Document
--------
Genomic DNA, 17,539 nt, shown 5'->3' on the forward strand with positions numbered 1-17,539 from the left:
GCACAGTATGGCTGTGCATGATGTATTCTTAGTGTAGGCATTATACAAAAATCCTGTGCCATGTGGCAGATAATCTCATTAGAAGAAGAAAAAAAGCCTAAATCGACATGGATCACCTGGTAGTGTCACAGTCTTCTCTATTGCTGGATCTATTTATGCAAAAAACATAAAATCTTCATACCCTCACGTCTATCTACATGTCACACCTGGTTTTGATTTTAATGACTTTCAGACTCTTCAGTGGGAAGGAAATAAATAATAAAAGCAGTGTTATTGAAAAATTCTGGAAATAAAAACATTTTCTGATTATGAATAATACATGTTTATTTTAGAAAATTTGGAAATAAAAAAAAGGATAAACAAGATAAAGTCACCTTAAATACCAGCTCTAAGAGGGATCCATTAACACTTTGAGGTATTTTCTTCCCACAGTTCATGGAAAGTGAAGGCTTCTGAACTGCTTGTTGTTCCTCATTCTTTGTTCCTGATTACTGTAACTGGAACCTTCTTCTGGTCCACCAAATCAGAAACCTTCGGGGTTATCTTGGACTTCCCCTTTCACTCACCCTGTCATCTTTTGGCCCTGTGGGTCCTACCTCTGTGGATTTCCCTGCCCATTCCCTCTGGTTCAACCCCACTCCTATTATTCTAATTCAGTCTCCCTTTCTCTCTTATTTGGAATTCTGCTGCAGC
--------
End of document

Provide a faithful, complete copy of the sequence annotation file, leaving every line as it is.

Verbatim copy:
Genomic DNA, 17,539 nt, shown 5'->3' on the forward strand with positions numbered 1-17,539 from the left:
GCACAGTATGGCTGTGCATGATGTATTCTTAGTGTAGGCATTATACAAAAATCCTGTGCCATGTGGCAGATAATCTCATTAGAAGAAGAAAAAAAGCCTAAATCGACATGGATCACCTGGTAGTGTCACAGTCTTCTCTATTGCTGGATCTATTTATGCAAAAAACATAAAATCTTCATACCCTCACGTCTATCTACATGTCACACCTGGTTTTGATTTTAATGACTTTCAGACTCTTCAGTGGGAAGGAAATAAATAATAAAAGCAGTGTTATTGAAAAATTCTGGAAATAAAAACATTTTCTGATTATGAATAATACATGTTTATTTTAGAAAATTTGGAAATAAAAAAAAGGATAAACAAGATAAAGTCACCTTAAATACCAGCTCTAAGAGGGATCCATTAACACTTTGAGGTATTTTCTTCCCACAGTTCATGGAAAGTGAAGGCTTCTGAACTGCTTGTTGTTCCTCATTCTTTGTTCCTGATTACTGTAACTGGAACCTTCTTCTGGTCCACCAAATCAGAAACCTTCGGGGTTATCTTGGACTTCCCCTTTCACTCACCCTGTCATCTTTTGGCCCTGTGGGTCCTACCTCTGTGGATTTCCCTGCCCATTCCCTCTGGTTCAACCCCACTCCTATTATTCTAATTCAGTCTCCCTTTCTCTCTTATTTGGAATTCTGCTGCAGC